Why must we view life through prisms of race, class, ethnicity?

Columbus is getting better at having honest conversations.

It’s good to see the Economic Development Board make a candid assessment of the city’s strengths and weaknesses regarding attracting new industries, for instance.

Looking at the pros and cons of tax abatements as an economic-development tool is another example. These demonstrate the kind of focus that positions us well for a broad enhancement of prosperity.

But they are secondary to the main issue the city faces. The key question for Columbus is how to enjoy relative normalcy as long as possible, situated as it is in a gravely imperiled and sharply declining America.

The current report card shows us squandering that opportunity. We’re deciding to be a party to that decline.

On that level, the conversation among us is fraught with the buzzwords of an agenda at odds with individual liberty: “privilege,” “social justice” and “protected class.”

Herein lies the Great Cultural Dare of which I’ve written in past columns. A response along the lines of “Do you want an unjust, non-welcoming community?” from some quarters is inevitable.

It can be pretty loud. Explanations of how the free market organically solves such matters, or reminders that no one has a right not to be offended, can be a challenge to bring to the fore.

The slippery-slope phenomenon, as applied to this conversation, is not abstract. It’s a short stroll indeed from the present state of our conversation to such developments as the principal of Harvey Scott K-8 School in Portland, Oregon, citing the peanut butter sandwich as an emblem of white privilege, the consumption of which in the presence of African- or Latin-American students may make them feel excluded.

She even wants to apply something called “the protocol of Courageous Conversations” to the situation.

Or what is the distance from our present juncture to that of Fieldston Lower School in the Bronx, New York, where “affinity groups” based on ethnicity actually segregate the preteen students from each other?

In such an environment, resentments seethe, as in the case of the Asian fifth-grader who remarked, “The conversations we have are mostly about the tensions between blacks and whites.”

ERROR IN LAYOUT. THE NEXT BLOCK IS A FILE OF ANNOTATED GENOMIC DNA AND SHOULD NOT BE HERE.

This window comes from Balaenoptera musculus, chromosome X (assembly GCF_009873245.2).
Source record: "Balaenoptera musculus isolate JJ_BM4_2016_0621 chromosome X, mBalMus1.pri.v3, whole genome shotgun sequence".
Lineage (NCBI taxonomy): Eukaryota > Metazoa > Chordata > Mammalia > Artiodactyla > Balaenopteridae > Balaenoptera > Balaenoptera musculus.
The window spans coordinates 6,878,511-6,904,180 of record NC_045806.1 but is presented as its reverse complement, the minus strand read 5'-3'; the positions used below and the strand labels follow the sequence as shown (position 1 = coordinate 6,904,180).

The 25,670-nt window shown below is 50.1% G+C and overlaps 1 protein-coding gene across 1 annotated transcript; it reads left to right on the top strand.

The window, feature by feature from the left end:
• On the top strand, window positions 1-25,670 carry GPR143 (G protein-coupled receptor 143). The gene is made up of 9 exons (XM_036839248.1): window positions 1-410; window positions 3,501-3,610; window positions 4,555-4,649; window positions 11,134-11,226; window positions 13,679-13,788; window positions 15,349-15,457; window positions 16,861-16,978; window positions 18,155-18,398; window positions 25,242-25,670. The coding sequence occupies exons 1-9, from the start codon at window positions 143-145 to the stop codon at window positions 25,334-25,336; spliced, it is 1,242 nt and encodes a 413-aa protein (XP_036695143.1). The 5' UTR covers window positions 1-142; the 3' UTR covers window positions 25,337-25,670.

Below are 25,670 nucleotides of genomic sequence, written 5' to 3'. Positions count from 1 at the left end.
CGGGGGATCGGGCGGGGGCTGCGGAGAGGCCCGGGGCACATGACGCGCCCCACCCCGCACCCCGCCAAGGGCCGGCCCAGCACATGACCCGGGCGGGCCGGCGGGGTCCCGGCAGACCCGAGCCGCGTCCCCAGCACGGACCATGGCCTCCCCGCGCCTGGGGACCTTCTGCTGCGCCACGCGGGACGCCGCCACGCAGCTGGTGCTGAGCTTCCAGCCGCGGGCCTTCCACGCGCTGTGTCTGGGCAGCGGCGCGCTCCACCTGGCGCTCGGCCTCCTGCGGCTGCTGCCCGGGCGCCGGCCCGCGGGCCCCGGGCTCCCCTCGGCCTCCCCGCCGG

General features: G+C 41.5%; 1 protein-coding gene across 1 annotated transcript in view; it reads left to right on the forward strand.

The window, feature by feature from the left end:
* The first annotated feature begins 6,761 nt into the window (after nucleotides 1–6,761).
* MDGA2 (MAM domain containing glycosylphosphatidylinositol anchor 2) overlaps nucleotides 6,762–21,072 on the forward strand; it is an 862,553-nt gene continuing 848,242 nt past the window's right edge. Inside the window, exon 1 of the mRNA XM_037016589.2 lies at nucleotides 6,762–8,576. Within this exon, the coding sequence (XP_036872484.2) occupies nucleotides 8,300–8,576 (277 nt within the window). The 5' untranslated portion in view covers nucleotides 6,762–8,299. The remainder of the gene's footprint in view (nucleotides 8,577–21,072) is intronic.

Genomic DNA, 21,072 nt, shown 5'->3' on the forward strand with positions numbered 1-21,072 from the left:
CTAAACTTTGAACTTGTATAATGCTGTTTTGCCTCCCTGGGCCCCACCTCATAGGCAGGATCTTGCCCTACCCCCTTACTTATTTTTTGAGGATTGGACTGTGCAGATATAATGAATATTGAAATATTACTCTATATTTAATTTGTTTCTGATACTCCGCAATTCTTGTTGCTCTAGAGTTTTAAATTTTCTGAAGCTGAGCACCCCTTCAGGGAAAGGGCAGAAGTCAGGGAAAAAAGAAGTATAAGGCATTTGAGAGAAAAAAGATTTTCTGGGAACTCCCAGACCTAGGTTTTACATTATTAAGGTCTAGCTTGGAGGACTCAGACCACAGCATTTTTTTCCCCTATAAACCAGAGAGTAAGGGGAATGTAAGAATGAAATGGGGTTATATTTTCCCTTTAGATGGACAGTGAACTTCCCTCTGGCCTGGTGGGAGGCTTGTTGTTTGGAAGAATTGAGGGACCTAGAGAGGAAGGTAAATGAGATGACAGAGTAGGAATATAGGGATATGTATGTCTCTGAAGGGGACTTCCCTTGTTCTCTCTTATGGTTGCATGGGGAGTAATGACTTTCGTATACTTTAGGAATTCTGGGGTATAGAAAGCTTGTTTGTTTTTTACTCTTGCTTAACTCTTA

White parents are on record as hesitating to speak up about the program for fear of being labeled racist.

A more local example can be found at Bloomington North High School, where not only did a faculty member withdraw his sponsorship of a Straight Pride Club under pressure, but a guidance counselor took the liberty of calling the effort “a smokescreen for bullying.”

The Associated Press says that “educators and parents” called for “training and awareness.”

Training and awareness. Two can play the guidance counselor’s game. How are we to be sure that phrase isn’t a smokescreen for using the government’s monopoly on the coercive use of force to make free-thinking citizens get their minds right?

A question looms large in all of this: Who has a vested interest in making everyone view life in America and Columbus through the prism of class, race, ethnicity and sex life? What is that vested interest?

Since it’s clear that the two main groups necessarily marginalized by this push are Christians and proponents of economic freedom, we can conclude that someone is after an end that is the opposite of the visions of those two types of people.

There is someone who doesn’t like consumers and businesses making free choices, or Christians actually living their faith.

Remove this prism, and we can see that the concept of a protected class is outmoded in a world where acceptance and intolerance are totally inverted.

Barney Quick is one of The Republic’s community columnists. All opinions expressed are those of the writer. He may be reached at editorial@therepublic.com.